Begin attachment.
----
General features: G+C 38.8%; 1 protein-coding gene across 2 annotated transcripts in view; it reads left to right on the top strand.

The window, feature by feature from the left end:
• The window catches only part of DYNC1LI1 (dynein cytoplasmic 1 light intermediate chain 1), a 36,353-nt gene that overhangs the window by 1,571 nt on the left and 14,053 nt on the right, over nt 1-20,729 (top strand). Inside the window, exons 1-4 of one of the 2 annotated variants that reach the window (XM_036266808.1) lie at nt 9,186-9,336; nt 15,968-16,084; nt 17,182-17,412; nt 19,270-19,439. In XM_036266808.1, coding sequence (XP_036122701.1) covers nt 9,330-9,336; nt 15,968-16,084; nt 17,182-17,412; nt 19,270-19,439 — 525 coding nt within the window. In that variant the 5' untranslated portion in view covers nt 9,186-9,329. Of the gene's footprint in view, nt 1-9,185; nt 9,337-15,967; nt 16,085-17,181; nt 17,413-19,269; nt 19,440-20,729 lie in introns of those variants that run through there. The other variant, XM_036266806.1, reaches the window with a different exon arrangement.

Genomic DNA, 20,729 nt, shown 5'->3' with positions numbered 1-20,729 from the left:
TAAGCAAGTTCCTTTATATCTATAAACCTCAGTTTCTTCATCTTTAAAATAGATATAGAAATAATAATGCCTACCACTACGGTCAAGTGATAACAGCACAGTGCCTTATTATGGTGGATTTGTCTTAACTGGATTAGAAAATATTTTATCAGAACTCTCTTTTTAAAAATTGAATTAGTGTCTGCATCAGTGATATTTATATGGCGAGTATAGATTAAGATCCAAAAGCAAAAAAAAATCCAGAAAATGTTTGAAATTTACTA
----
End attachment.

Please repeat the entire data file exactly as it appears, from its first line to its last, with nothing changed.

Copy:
General features: G+C 38.8%; 1 protein-coding gene across 2 annotated transcripts in view; it reads left to right on the top strand.

The window, feature by feature from the left end:
• The window catches only part of DYNC1LI1 (dynein cytoplasmic 1 light intermediate chain 1), a 36,353-nt gene that overhangs the window by 1,571 nt on the left and 14,053 nt on the right, over nt 1-20,729 (top strand). Inside the window, exons 1-4 of one of the 2 annotated variants that reach the window (XM_036266808.1) lie at nt 9,186-9,336; nt 15,968-16,084; nt 17,182-17,412; nt 19,270-19,439. In XM_036266808.1, coding sequence (XP_036122701.1) covers nt 9,330-9,336; nt 15,968-16,084; nt 17,182-17,412; nt 19,270-19,439 — 525 coding nt within the window. In that variant the 5' untranslated portion in view covers nt 9,186-9,329. Of the gene's footprint in view, nt 1-9,185; nt 9,337-15,967; nt 16,085-17,181; nt 17,413-19,269; nt 19,440-20,729 lie in introns of those variants that run through there. The other variant, XM_036266806.1, reaches the window with a different exon arrangement.

Genomic DNA, 20,729 nt, shown 5'->3' with positions numbered 1-20,729 from the left:
TAAGCAAGTTCCTTTATATCTATAAACCTCAGTTTCTTCATCTTTAAAATAGATATAGAAATAATAATGCCTACCACTACGGTCAAGTGATAACAGCACAGTGCCTTATTATGGTGGATTTGTCTTAACTGGATTAGAAAATATTTTATCAGAACTCTCTTTTTAAAAATTGAATTAGTGTCTGCATCAGTGATATTTATATGGCGAGTATAGATTAAGATCCAAAAGCAAAAAAAAATCCAGAAAATGTTTGAAATTTACTA